You want to ask two questions, says Lytle: If I have to change or cancel, when do I have to notify you? Second, what's the penalty if I don't?
Throw your notes or print-out into a folder or notebook with your other trip information. That way, if a question comes up, it's handy.
2. Make friendly cancellation policies a consideration.
If you're laying out a large amount of money for something like a cruise or tour, you should compare the cancellation policies just as you'd compare the quality of the meals or accommodations, says John Stachnik, president and co-owner of Mayflower Tours and board member of the U.S. Tour Operators Association.
"It's just as important as the level of hotels or level of meals if you're spending your hard-earned money," he says.
One option: Many tour operators offer a cancellation waiver, says Stachnik. This is not travel insurance, and it will apply only to the money you paid for the tour itself, not travel arrangements to the departure destination.
You need to know what circumstances are covered. While some waivers will cover cancellation for a limited list of occurrences like sickness or job loss, others will refund your money minus the cost of the waiver for any reason at all, he says.
What you get back if you cancel will almost always depend on how far ahead you cancel. Your tour operator will give you a schedule for the return policy (and you can often find one on the company's Web site).
Often, with tours, if you cancel during the last month before departure, you forfeit a significant amount of your total, Stachnik says. With his company, there is no fee if travelers cancel up to 45 days before a domestic trip or 60 days before an international excursion.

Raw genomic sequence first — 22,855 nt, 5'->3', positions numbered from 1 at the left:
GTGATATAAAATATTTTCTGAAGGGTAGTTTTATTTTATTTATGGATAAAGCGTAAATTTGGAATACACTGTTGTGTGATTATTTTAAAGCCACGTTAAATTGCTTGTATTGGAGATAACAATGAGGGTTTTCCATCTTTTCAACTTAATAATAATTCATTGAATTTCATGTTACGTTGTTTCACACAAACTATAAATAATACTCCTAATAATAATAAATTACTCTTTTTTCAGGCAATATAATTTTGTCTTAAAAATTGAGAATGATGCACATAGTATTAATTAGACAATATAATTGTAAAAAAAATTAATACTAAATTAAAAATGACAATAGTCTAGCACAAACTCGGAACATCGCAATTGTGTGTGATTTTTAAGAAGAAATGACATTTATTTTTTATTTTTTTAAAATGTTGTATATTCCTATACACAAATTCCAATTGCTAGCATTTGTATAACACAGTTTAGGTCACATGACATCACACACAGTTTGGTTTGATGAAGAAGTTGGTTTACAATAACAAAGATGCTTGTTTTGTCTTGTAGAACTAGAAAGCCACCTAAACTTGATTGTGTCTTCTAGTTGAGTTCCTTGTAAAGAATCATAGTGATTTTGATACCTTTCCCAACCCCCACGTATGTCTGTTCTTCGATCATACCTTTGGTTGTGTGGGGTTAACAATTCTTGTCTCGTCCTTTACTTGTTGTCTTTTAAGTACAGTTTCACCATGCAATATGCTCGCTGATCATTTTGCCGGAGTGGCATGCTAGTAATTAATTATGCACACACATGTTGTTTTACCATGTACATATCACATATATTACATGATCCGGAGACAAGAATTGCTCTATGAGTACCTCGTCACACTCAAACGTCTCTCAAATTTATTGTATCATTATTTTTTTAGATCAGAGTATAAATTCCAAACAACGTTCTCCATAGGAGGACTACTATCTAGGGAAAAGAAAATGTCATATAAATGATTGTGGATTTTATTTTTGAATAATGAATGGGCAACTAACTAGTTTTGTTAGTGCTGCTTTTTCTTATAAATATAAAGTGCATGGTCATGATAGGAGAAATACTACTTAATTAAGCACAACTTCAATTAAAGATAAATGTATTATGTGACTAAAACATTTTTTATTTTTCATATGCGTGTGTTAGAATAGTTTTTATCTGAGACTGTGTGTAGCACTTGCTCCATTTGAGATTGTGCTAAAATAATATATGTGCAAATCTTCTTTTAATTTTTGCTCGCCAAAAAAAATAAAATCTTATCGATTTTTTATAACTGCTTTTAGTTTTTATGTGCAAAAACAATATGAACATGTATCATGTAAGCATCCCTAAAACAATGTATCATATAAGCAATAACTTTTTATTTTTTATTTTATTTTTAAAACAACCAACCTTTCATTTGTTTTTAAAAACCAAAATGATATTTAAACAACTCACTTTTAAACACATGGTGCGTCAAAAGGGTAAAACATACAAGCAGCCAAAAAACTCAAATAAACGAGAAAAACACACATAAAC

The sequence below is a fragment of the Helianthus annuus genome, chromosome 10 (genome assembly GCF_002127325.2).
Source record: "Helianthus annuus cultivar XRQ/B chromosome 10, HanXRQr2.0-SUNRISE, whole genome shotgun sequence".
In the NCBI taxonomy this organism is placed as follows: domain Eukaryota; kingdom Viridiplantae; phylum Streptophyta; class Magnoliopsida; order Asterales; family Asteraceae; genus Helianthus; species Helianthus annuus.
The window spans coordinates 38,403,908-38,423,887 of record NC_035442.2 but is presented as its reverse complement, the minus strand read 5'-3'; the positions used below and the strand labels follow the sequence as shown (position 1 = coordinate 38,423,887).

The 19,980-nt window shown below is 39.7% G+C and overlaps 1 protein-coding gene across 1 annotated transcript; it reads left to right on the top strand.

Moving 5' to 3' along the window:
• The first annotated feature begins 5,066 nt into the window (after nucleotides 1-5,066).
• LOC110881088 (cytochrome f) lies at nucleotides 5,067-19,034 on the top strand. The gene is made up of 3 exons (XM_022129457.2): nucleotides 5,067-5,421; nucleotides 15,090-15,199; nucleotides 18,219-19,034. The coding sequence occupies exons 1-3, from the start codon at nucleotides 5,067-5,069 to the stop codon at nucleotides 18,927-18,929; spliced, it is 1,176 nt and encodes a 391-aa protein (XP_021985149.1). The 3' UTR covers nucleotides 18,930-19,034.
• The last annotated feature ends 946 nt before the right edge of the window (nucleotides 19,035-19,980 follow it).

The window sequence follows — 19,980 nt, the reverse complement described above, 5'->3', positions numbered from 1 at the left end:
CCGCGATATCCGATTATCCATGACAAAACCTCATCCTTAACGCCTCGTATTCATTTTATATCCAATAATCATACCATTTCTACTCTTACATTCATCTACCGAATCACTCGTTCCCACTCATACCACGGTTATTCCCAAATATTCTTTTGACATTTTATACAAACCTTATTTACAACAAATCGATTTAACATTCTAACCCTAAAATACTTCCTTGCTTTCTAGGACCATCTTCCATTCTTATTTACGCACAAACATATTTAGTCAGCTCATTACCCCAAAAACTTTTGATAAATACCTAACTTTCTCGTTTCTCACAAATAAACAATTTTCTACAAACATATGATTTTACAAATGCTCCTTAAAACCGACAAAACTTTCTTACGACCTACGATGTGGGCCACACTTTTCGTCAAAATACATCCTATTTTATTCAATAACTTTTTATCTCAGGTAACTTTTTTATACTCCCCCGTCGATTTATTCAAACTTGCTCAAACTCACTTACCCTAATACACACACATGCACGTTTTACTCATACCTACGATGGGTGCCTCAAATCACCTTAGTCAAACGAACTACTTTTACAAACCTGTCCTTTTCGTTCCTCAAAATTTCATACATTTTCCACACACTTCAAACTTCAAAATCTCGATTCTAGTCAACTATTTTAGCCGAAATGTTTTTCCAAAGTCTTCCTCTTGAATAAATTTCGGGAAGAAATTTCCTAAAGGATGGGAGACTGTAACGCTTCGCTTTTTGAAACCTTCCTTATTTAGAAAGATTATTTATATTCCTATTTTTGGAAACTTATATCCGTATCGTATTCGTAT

But that schedule "is fairly liberal" in the industry, Stachnik says. Some operators will want cancellation notices earlier. And many times there is a sliding scale: the closer to the departure date, the more money is forfeited.
While most companies don't have a rain-check policy, it's a good thing to ask for if you do want to reschedule and end up out a large amount of money, says Stachnik. Operators are going to want to help you out even more if they know you're going to be traveling with them soon, he says.
3. Cancel as early as possible.
Time is money. The sooner you cancel your plans, the more likely you are to recoup the maximum of whatever you've paid for the trip.
If the hotel, resort, cruise line or tour company has time to resell your spot to someone else, everybody wins.
With smaller, independent establishments, like inns and bed-and-breakfasts, cancellation requirements vary widely.